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The Crimson White

Serving the campus of the University of Alabama since 1894

The Crimson White

Serving the campus of the University of Alabama since 1894

The Crimson White

Internet should remain neutral

Thursday was a key anniversary in Iran, and today is no different.

First, on Feb. 11, 1979, the Shah’s regime fell in the face of the Islamic Revolution. In brutal street fights in the country’s cities, revolutionary insurgents overcame the remainder of the Shah’s military forces. Control of the country was all but secured for the revolutionary leader, Ayatollah Ruhollah Khomeini, who became Supreme Leader in December of that year.

Second, today marks eight months to the day since Iran’s troubled election in June. Eight months ago, as supporters of reform candidate Mir-Hussein Mousavi decried President Ahmadinejad’s “victory” as fraudulent and began to organize themselves on the Internet, Iranian officials looked for ways to crush a possible insurrection.

The Iranian government found it, as protesters at state-sponsored celebrations commemorating the yesterday’s anniversary discovered. Iran’s government was able to bring in thousands of “supporters,” while the protesters’ numbers stayed modest at several hundred at best. The solution to insurrection? Shut down the Internet—something no government or company should be able to do. Ever.

Blocking protesters’ Twitter, Facebook, and YouTube accounts, as well as their Gmail and instant messaging capabilities could never fly in the United States, if America never abandons the constitutional rights to free speech and the First Amendment. It shouldn’t fly in Iran, and other countries shouldn’t let it slide, either. Communication is a fundamental right. It’s a human right, one greatly facilitated by the Internet.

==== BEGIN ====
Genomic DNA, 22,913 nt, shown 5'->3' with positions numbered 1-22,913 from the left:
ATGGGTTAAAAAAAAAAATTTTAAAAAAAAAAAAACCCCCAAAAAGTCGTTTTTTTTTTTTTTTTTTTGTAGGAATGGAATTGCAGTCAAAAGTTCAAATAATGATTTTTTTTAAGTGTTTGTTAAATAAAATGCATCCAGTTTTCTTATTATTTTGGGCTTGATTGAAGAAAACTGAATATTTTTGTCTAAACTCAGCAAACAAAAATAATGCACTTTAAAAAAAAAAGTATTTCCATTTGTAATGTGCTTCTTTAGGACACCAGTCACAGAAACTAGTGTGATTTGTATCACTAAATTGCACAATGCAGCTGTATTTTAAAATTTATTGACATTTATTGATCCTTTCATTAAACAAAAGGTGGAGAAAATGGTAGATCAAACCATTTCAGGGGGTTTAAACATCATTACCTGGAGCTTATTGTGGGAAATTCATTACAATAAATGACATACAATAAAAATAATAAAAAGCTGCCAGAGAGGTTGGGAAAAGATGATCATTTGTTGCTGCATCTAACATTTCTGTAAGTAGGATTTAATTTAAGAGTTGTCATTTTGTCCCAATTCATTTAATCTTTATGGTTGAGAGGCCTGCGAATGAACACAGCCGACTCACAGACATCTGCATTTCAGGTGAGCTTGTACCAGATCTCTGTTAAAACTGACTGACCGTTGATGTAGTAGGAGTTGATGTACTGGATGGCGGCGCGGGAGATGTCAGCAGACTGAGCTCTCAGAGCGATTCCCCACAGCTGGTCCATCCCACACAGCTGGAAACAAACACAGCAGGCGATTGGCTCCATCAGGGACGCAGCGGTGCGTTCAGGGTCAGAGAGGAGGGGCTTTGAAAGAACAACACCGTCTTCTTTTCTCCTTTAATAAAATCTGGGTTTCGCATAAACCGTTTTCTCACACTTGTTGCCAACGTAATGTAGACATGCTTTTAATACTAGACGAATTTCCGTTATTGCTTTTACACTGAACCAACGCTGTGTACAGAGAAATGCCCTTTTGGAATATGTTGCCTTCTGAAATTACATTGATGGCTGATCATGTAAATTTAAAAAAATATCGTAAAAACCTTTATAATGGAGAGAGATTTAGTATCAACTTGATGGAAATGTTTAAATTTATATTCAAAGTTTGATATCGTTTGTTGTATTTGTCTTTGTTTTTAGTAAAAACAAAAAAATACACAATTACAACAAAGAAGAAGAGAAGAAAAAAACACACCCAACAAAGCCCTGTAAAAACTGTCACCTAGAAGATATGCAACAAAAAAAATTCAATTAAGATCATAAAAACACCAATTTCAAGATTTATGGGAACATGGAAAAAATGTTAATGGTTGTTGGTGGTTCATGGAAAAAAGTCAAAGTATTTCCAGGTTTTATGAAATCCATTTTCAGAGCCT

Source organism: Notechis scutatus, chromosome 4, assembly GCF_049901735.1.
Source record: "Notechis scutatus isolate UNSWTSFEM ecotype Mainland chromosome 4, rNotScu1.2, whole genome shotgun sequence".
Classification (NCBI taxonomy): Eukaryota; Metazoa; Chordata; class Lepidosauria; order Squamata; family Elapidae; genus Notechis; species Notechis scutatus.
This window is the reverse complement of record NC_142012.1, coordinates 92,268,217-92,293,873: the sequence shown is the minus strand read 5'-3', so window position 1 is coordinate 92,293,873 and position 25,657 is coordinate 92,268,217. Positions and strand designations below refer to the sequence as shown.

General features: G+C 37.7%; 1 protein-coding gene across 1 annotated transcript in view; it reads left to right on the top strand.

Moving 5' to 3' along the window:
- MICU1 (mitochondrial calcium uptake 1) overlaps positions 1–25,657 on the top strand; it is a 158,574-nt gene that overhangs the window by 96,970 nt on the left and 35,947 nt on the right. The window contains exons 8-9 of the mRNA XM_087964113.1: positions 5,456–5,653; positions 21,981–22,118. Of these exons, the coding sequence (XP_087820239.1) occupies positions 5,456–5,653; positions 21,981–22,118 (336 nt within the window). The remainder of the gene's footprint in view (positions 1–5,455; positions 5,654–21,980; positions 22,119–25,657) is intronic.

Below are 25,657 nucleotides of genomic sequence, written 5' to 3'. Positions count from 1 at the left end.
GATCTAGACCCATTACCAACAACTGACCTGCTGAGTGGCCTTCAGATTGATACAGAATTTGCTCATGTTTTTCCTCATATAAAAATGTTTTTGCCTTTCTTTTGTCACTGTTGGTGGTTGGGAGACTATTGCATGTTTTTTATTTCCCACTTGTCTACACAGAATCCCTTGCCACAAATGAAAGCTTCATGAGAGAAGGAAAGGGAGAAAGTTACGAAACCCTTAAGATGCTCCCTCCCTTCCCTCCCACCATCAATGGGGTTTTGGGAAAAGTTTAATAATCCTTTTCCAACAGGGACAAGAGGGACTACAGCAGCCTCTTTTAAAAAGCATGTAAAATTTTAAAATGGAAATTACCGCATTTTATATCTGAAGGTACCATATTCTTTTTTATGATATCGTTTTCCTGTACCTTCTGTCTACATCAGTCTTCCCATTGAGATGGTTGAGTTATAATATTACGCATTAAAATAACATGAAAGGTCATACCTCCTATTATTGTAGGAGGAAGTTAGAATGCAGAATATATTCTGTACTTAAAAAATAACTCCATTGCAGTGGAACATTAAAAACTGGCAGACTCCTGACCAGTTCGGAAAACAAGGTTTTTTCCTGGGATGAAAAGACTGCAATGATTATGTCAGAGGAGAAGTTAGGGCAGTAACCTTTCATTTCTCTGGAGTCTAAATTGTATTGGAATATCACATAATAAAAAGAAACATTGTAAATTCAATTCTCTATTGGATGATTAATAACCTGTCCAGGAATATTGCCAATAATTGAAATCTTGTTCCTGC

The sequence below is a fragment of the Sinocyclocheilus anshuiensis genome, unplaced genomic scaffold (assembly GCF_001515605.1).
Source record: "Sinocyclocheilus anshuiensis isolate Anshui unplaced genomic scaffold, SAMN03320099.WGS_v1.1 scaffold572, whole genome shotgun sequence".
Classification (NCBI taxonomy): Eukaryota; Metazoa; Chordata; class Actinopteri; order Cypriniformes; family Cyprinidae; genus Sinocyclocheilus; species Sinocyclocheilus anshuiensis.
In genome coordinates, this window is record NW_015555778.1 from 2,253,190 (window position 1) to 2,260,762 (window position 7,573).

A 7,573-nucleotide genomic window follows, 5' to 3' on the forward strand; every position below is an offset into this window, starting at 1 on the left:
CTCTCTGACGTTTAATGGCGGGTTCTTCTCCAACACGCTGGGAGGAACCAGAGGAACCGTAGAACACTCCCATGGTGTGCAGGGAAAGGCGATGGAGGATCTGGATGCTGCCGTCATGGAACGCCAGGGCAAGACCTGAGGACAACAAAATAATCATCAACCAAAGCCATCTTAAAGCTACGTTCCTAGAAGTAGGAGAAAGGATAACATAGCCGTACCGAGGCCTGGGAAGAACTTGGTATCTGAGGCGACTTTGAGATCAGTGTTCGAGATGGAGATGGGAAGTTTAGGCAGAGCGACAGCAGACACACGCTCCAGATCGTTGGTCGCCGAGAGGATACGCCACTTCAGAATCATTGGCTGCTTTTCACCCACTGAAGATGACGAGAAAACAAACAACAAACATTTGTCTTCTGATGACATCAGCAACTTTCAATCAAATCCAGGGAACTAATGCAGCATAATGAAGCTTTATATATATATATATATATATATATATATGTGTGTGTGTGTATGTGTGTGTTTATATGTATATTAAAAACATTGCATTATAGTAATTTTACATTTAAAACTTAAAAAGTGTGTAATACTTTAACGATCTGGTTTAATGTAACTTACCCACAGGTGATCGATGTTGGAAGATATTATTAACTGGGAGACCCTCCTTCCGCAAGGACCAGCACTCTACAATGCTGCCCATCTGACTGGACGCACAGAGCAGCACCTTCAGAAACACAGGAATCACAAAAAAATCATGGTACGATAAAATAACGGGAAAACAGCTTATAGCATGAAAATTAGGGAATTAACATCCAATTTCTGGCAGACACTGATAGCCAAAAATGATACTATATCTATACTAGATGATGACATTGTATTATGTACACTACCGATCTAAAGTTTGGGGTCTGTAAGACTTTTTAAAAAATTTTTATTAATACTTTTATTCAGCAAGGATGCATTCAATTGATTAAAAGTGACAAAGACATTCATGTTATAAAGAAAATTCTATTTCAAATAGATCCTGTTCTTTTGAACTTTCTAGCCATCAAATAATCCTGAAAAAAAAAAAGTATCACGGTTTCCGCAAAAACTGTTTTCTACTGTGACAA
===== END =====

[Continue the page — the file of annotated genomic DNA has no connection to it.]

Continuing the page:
What if a government or other entity—like a corporate employer, for example—could regulate who talks to whom? What if it could regulate who can educate themselves and who can’t? What if it could regulate what its people could learn about, or what they could read, even? The international community would condemn the government as a tyranny with no regard for human rights, communication included. If the international community doesn’t allow these kinds of regulations off-line, why should it allow them on the Internet?

It shouldn’t.

The Internet currently stands neutral, with no one entity having any more control over its content than any other. However, net neutrality faces growing challenges in the near future. Iran, obviously, perfectly embodies the threat to the neutrality of the Internet. So does China, with its increasing audacity and willingness to challenge search engines like Google. Even net-based companies themselves, always looking for new ways to make a larger profit, pose a threat to the freedom of the Internet. Think, for example, of having to pay to have Web sites like Facebook or Google load instantly. The free version, under this model, could take up to a minute to load pages. It would be a mild inconvenience for many, but could be a crippling blow to protesters exercising their right to organize and communicate with one another.

That right needs to be protected, and the Internet shouldn’t be allowed to become anything less than neutral. The freedom of the Internet needs protection from international laws—even treaties and trade agreements. The international community needs, with one voice, to declare the Internet neutral, and establish repercussions and punishment for any entity that infringes on that freedom.

Net neutrality’s visibility as an issue on the horizon will undeniably grow as we progress into the new decade. As countries like China and Iran continue to push the boundary, legal action on the international level will become imperative, and popular support will swing behind it.

In the meantime, we can’t let any entity push the boundary too far, and deprive us of the fundamental right to communication—on the Internet.

Will Tucker is a freshman majoring in international relations. His column runs weekly on Friday.

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